With caps situated like tiny hats, acorns (Quercus sp.) are one of the most easily recognizable nuts. Acorns are not only loved and collected by squirrels and children alike but have a long history of use!
Figure 1. “Acorn” by Marko K (CC BY-NC-SA 2.0).
Acorns are the fruit of oak trees and come in a variety of shapes and sizes depending on the particular species of oak. Oaks are members of the beech Family, Fagaceae, alongside others such as beeches and chestnuts. These trees are deciduous, losing their leaves in the winter, and have simple leaves that are alternate and often toothed and/or lobed. They are also monoecious with male and female flowers on the same tree.
Figure 2. A few variations of acorns. Left to right: chesnut oak, scarlet oak, water oak, white oak, and live oak. (Photo by Kelly Santana).
The oak genus, Quercus, includes not only varying acorn shapes and sizes, but also varying leaf shapes and sizes that can help with identification and differentiation. Generally, oaks can be divided into either the white oak group or the red oak group. White oaks tend to have leaves with rounded lobes, while red oaks have toothed leaves that end in sharp points.
All acorns also contain toxic tannins which must be leached before use, although the amount of tannins differs between oak species, with white oak, Quercus alba, containing the least amount and Red Oaks containing the highest. This is possibly due to the germination time being shorter for white oaks (fall) than the germination time for red oaks (spring). Tannins make the acorns bitter and less palatable.
Acorns can be leached of tannins through various methods: after cracking the acorn shells and removing the nuts, the nuts can be suspended in a stream for a few weeks (for example, in a basket or netting); or the nuts can be ground into flour and placed into cold water to settle for several hours, with the water changed out six to twenty times until the nut flour is no longer astringent.
All in all, acorns are highly nutritious sources of carbohydrates, oil, and protein. Although, like other nuts, acorns have great storage potential, they are more susceptible to mold and sprouting unless they are toasted beforehand.
Figure 3. “Acorns” [sprouting] by bitzcelt (CC BY-NC-ND 2.0).
Because of their thin outer shells which are more susceptible to burning and breakage, acorns are usually recovered in smaller quantities from archaeological sites compared to other nuts with thicker shells that preserve better, such as hickory and black walnut. However, acorns are still undoubtedly present in significant quantities at sites across the Southeast and have been used widely by man Native American tribes. The pictures below show how paleoethnobotanists can identify acorns through carbonized shell, cap and nutmeat fragments that have been found at archaeological sites.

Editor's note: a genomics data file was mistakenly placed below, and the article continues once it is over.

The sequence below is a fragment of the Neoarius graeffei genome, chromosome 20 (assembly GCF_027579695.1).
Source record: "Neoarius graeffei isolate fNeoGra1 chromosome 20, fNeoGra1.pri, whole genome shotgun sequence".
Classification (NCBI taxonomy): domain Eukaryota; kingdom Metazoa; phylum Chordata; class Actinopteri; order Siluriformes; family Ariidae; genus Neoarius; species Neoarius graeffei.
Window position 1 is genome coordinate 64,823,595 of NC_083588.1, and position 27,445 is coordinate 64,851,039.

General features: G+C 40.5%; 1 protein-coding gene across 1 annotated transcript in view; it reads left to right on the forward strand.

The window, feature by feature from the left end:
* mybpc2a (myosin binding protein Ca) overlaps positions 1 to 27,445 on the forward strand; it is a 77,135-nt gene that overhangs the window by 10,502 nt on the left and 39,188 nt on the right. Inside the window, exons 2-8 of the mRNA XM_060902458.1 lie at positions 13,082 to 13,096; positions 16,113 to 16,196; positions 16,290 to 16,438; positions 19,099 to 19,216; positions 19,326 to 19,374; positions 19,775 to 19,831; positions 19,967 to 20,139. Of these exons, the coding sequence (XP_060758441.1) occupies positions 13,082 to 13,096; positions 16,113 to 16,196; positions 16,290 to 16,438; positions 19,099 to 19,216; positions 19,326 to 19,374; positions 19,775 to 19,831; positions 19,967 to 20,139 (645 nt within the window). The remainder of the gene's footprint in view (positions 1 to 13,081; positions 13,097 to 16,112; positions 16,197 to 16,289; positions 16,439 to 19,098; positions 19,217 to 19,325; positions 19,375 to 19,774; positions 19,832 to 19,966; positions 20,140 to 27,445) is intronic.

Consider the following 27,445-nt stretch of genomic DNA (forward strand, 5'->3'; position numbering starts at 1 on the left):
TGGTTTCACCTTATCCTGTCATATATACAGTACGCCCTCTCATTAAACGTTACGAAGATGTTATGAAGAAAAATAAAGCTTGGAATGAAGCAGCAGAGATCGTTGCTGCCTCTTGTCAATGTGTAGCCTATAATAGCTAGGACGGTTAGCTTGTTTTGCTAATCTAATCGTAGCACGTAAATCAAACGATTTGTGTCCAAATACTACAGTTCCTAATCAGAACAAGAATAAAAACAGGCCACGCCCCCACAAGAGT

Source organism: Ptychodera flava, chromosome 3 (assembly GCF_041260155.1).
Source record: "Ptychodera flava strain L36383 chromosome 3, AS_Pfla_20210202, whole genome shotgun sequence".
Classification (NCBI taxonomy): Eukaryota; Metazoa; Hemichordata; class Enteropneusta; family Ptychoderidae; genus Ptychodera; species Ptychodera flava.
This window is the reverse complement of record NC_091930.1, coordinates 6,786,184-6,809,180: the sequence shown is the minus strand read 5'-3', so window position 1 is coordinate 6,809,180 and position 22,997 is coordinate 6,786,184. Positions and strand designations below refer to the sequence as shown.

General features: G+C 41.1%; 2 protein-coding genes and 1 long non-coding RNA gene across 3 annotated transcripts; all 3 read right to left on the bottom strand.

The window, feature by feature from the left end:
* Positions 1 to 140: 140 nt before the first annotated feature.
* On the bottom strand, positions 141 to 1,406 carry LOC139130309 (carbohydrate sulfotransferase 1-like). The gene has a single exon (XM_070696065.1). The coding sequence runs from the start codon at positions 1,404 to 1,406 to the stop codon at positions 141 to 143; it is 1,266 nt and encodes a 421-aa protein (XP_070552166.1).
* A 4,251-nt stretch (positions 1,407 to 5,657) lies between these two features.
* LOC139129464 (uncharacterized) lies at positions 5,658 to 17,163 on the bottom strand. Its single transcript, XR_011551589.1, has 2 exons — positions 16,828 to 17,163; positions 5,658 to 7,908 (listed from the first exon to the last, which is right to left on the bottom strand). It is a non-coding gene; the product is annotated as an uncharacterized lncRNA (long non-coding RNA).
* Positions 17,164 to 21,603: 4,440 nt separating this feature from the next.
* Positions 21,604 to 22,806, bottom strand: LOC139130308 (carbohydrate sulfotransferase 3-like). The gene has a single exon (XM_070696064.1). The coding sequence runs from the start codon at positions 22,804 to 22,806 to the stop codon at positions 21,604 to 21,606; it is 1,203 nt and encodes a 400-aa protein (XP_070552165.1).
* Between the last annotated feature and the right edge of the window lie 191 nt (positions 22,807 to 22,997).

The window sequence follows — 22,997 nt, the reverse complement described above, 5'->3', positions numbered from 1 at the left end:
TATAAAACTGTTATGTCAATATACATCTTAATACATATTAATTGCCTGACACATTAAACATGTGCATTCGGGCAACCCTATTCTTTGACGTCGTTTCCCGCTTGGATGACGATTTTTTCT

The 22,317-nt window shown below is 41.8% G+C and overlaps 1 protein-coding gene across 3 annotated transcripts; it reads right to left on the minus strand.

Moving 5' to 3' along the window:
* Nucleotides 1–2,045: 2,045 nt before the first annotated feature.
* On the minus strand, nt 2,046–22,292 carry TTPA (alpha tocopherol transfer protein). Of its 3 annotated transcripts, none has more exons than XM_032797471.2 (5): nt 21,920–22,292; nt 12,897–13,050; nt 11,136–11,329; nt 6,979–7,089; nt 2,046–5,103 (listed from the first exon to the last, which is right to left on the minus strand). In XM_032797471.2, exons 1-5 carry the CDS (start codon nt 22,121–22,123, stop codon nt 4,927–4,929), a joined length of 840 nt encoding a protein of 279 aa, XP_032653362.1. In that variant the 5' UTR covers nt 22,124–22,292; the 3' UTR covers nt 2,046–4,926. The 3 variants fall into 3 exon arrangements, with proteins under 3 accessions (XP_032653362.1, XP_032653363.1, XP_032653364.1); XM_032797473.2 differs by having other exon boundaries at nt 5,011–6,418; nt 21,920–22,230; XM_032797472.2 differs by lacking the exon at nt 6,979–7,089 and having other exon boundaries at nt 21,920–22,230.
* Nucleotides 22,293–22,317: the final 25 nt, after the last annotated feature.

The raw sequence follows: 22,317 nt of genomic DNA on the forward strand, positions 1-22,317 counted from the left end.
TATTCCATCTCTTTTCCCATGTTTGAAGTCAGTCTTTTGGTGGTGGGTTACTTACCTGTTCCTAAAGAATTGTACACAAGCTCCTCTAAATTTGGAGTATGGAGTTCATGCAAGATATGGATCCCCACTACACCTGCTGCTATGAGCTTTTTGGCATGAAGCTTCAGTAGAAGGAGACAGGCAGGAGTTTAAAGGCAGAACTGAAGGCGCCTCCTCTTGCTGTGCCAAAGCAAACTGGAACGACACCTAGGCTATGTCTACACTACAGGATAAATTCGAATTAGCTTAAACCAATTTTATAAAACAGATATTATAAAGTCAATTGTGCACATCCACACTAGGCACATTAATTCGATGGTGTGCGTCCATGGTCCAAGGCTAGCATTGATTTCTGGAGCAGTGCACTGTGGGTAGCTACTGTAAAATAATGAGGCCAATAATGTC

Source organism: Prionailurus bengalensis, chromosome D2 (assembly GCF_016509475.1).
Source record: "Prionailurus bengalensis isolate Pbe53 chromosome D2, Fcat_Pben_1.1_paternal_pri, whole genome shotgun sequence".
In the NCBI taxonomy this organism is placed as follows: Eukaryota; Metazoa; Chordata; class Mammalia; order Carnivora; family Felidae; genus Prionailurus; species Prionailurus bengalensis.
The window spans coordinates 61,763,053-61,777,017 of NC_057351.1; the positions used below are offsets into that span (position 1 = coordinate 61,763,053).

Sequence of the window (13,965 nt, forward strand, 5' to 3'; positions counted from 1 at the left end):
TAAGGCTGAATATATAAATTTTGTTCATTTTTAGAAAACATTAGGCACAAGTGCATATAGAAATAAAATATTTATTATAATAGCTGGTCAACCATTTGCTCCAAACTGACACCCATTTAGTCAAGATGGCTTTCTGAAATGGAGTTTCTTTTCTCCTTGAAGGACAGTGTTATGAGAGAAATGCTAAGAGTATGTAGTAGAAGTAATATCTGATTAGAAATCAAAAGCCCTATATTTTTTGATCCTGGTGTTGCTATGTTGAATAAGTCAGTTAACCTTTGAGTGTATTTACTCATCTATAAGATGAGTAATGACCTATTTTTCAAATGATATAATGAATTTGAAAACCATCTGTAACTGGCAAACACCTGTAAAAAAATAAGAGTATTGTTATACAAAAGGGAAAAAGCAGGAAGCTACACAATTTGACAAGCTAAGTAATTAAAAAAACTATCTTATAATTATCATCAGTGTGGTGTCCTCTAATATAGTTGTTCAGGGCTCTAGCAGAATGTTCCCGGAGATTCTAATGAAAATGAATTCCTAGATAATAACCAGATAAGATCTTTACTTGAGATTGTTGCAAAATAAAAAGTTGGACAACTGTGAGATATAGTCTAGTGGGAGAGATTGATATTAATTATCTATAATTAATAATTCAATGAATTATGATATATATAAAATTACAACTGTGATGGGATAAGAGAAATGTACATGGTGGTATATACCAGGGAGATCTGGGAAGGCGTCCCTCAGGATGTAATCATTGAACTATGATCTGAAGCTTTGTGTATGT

Figure 4. Carbonized acorn under the microscope from Magic Waters, 31JK291 in Cherokee, North Carolina. From top to bottom: acorn shell, acorn cap, acorn meat (Photo by Kelly Santana).
Although other parts of the oak tree have historically been utilized (bark for medicinal purposes; wood for building materials, fuel, and fibers for basketry; leaves for wrapping dough for bread making), acorns have long been used as a reliable food source. After leaching and/or toasting, the acorns could be stored in pits for later consumption or prepared into a flour for breads, cakes, and mushes for porridges.
Oak stands have historically been managed by clearing of the underbrush through prescribed fire. Most oak species are fire tolerant, and acorns sprout after fire and grazing. In addition, trees with larger crowns produce more acorns, increasing the benefit of maintaining a relatively open forest. Although evidence for use of fires in the past is difficult to obtain, early groups in the Southeast almost certainly influenced oak forests using prescribed fires.
Oaks are also known as “masting” trees, meaning they produce large quantities of acorns only every 2 to 5 years, and relatively few in the other years. This masting behavior helps keep squirrel (and other animals who eat acorns) populations low and increases the likelihood that those extra acorns in bumper crop years will germinate into an oak tree. But it also means that there is heavy competition for acorns during those lean years, between squirrels, deer, turkeys, and people!
So keep an eye on the oak trees in your community and see if you can figure out if they are white oaks or red oaks, and whether they had a bumper crop this year!
For More Information:
Elpel, Thomas J. 1967. Botany in a Day: The Patterns Method of Plant Identification, An Herbal Field Guide to Plant Families of North America. HOPS Press. Pony, MT.
Moerman, Daniel E. 1998. Native American Ethnobotany. Timber Press, Portland, Oregon.
US Department of Agriculture, Natural Resources Conservation Service. 2021. PLANTS Database. Electronic document, https://plants.usda.gov/home